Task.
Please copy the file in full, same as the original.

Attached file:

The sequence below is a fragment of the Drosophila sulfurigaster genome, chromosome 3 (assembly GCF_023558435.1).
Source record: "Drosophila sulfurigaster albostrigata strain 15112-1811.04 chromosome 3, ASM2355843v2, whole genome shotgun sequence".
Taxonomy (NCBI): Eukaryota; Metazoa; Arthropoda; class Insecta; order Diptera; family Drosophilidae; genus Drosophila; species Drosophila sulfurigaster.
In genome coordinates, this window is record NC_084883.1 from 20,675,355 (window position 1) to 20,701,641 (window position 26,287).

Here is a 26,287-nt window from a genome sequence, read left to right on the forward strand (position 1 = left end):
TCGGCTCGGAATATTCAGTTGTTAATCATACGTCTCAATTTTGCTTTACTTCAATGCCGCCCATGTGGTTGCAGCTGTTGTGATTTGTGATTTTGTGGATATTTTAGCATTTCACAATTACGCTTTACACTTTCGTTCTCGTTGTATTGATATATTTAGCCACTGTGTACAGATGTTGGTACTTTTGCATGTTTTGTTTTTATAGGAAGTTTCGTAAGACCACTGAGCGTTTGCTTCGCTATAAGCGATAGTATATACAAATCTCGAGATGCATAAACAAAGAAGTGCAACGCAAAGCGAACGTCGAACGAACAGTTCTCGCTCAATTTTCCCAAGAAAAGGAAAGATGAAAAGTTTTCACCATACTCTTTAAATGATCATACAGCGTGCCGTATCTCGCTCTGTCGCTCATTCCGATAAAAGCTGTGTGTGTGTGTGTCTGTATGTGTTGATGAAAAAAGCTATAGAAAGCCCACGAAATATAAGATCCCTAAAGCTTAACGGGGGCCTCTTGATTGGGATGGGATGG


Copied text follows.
The sequence below is a fragment of the Drosophila sulfurigaster genome, chromosome 3 (assembly GCF_023558435.1).
Source record: "Drosophila sulfurigaster albostrigata strain 15112-1811.04 chromosome 3, ASM2355843v2, whole genome shotgun sequence".
Taxonomy (NCBI): Eukaryota; Metazoa; Arthropoda; class Insecta; order Diptera; family Drosophilidae; genus Drosophila; species Drosophila sulfurigaster.
In genome coordinates, this window is record NC_084883.1 from 20,675,355 (window position 1) to 20,701,641 (window position 26,287).

Here is a 26,287-nt window from a genome sequence, read left to right on the forward strand (position 1 = left end):
TCGGCTCGGAATATTCAGTTGTTAATCATACGTCTCAATTTTGCTTTACTTCAATGCCGCCCATGTGGTTGCAGCTGTTGTGATTTGTGATTTTGTGGATATTTTAGCATTTCACAATTACGCTTTACACTTTCGTTCTCGTTGTATTGATATATTTAGCCACTGTGTACAGATGTTGGTACTTTTGCATGTTTTGTTTTTATAGGAAGTTTCGTAAGACCACTGAGCGTTTGCTTCGCTATAAGCGATAGTATATACAAATCTCGAGATGCATAAACAAAGAAGTGCAACGCAAAGCGAACGTCGAACGAACAGTTCTCGCTCAATTTTCCCAAGAAAAGGAAAGATGAAAAGTTTTCACCATACTCTTTAAATGATCATACAGCGTGCCGTATCTCGCTCTGTCGCTCATTCCGATAAAAGCTGTGTGTGTGTGTGTCTGTATGTGTTGATGAAAAAAGCTATAGAAAGCCCACGAAATATAAGATCCCTAAAGCTTAACGGGGGCCTCTTGATTGGGATGGGATGG